Towards a deep learning model for diffusion-aware tractogram filtering
Daniel Jörgens1, Philippe Poulin2, Rodrigo Moreno1, Pierre-Marc Jodoin2, and Maxime Descoteaux2

1KTH Royal Institute of Technology, Stockholm, Sweden, 2Université de Sherbrooke, Sherbrooke, QC, Canada


We propose a deep learning model that is able to separate a tractogram into sets of anatomically plausible and implausible streamlines. In contrast to existing methods, our model relies solely on the measured diffusion signal as an input ensuring independence of potential misalignments between subjects. The model is shown to generalize to different tractography methods and has the potential to simultaneously learn from multiple supervisor methods.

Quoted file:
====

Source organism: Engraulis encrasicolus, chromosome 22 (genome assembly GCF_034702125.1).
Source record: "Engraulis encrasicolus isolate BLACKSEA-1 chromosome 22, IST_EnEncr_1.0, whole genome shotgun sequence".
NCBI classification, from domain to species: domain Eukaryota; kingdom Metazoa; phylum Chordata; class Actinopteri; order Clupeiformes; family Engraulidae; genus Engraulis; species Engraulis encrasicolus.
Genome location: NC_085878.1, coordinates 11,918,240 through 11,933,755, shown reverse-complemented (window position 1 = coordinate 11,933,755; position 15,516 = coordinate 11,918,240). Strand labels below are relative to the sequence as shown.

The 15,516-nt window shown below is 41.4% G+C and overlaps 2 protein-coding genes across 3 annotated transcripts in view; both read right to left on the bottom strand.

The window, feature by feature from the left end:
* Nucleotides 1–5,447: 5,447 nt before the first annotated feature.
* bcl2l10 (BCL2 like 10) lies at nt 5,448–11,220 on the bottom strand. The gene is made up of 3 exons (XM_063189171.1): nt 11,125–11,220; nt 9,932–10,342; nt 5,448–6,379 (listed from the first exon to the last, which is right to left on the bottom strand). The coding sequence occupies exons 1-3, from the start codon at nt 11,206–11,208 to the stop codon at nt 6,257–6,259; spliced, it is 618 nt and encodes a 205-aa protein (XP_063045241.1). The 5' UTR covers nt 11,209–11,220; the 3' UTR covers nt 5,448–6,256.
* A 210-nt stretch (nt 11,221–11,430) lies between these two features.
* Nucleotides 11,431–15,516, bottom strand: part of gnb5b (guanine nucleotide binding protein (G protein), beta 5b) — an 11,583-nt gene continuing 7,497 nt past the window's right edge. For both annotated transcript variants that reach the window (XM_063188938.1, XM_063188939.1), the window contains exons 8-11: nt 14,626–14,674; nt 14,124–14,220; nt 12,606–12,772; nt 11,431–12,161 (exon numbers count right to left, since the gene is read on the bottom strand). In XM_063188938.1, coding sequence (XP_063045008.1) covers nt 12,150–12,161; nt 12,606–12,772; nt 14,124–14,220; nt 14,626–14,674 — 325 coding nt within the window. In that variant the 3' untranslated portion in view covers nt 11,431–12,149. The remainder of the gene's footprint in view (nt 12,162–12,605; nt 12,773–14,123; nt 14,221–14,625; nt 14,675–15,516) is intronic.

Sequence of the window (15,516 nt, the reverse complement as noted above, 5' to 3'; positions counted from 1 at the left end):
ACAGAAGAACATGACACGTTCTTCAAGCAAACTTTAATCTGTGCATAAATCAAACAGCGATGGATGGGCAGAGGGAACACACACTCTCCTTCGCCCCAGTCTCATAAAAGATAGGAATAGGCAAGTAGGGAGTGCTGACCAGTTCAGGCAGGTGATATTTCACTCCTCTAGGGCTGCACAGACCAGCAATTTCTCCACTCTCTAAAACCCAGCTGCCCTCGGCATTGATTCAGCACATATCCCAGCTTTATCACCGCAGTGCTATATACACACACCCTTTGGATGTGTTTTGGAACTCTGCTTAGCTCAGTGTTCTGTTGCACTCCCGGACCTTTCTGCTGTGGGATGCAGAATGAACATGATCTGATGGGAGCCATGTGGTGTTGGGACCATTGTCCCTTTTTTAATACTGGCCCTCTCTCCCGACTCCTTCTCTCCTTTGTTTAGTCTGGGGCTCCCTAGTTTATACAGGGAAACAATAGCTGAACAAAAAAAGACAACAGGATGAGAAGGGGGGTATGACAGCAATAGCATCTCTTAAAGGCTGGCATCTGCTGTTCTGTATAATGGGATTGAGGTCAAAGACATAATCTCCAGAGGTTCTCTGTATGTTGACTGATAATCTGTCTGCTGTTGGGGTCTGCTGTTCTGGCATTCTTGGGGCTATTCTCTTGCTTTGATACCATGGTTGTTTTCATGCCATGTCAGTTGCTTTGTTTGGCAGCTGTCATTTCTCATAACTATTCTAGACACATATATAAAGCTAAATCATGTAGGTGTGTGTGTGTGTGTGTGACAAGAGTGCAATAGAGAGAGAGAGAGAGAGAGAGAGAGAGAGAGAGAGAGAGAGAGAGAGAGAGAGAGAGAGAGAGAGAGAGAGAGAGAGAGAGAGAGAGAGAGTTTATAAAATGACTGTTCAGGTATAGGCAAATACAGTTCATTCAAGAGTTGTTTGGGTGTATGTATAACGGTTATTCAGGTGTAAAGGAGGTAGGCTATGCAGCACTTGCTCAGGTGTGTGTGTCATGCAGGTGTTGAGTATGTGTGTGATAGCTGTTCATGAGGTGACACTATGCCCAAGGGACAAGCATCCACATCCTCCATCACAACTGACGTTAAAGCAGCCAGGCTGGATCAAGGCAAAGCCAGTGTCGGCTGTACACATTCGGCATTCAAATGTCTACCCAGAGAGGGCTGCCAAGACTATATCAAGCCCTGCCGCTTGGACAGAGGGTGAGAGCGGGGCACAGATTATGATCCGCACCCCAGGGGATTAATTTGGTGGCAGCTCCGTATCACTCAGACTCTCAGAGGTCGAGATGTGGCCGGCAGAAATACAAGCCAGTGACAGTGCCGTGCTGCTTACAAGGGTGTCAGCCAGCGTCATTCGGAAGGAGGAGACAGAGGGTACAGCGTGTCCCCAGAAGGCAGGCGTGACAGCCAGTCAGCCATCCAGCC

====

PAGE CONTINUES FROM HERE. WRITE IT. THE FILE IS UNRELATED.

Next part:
Despite decades of active research, it has been shown that state-of-the-art diffusion magnetic resonance imaging (dMRI) tractography methods produce tractograms that contain large amounts of anatomically implausible streamlines.1 Methods for tractogram filtering address this issue by retrospectively extracting a subset of anatomically plausible streamlines from a given tractogram. While classical strategies follow atlas-based2,3 or simulation-based approaches,4,5 new machine learning (ML) methods have recently been proposed.6,7 These are binary classifiers which take as input a series of $$$(x, y, z)$$$ tractogram feature points and output a binary class label. In contrast to that, we propose a classifier which implements a convolutional neural network (CNN) that relies solely on the diffusion signal as input. By doing so, our method is a) independent of potential misalignments between subjects, and b) able to learn characteristics of the actual diffusion signal along anatomically plausible white matter bundles.